July 12, 2010

Using a DSLR for HD Video Part 1: Shooting

Travel

Using a DSLR for HD Video Part 1: Shooting

After my second attempt to put together a video, I thought I would share some tips and learning from the process. First, please take a look at this video, which was my first foray into HD DSLR video using the Canon 5D Mark II and Canon 7D:

Babylon of the Orient from Zac & Betty FengLong Photography on Vimeo.

One caveat, this is not my first edit of course! It took a lot of trial and error to get this one looking like it does above in the cutting room floor of Adobe Premiere Pro. However, I will speak about what works and what didn’t work as far as shooting the actual footage. This video will not win Best of the Internet 2010 by a long shot, however being my first real attempt I am proud of it and learned a lot along the way. I’ll go into actually editing the video in a future blog post (which is another whole process), but for now I would like to share my tips for actually taking the video.

When we took our trip to China a short while back (see our blog posts Beijing Day 1 & 2: Temple of Heaven and Great Wall as well as Beijing Day 3: Summer Palace and Winter Palace – more to come!) I wanted to grab video footage in addition to the stills we were taking. Unfortunately I did not have a clear idea of what I wanted to do with the video afterwards. So this is Tip #1 – Have a vision as to what the final outcome will be. I took a LOT of video in Beijing, which I have not used yet. I found my vision at the end of the trip in Shanghai and Hong Kong, where the majority of the footage in the Babylon of the Orient video comes from. One predominant theme in the video is the car ride through the streets of Hong Kong at night; I knew I wanted to tell the story of our journey through these mega cities of China, as well as interspersing everyday life. Most of this footage was shot on our final days in Hong Kong and I really wish I stuck to Tip #1 and had a clear vision when I was in Shanghai and Beijing.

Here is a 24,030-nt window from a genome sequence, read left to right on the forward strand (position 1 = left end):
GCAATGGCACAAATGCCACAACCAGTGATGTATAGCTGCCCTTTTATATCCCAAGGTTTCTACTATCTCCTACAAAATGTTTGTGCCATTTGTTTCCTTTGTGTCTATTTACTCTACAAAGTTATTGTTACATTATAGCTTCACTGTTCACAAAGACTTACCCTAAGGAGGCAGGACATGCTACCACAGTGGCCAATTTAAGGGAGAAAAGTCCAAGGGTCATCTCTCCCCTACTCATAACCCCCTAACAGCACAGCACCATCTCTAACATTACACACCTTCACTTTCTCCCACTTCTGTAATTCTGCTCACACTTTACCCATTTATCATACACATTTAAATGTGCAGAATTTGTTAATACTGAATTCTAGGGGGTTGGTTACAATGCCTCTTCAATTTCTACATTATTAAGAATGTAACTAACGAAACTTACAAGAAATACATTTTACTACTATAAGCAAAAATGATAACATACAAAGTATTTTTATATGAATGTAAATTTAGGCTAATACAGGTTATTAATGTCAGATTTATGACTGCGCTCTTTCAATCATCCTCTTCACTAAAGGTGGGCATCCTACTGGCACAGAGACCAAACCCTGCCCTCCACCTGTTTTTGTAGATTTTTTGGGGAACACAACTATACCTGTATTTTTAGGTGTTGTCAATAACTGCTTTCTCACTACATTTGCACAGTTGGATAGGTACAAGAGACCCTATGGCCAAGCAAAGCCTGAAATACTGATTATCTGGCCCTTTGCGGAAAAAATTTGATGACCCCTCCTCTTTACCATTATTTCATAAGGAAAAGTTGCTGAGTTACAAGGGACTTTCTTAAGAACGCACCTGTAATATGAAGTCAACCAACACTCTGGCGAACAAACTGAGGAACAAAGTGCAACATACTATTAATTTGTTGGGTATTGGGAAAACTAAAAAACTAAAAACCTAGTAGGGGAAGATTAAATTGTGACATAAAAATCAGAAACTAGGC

Zachary Long shooting in Beijing
Zachary Long shooting in Beijing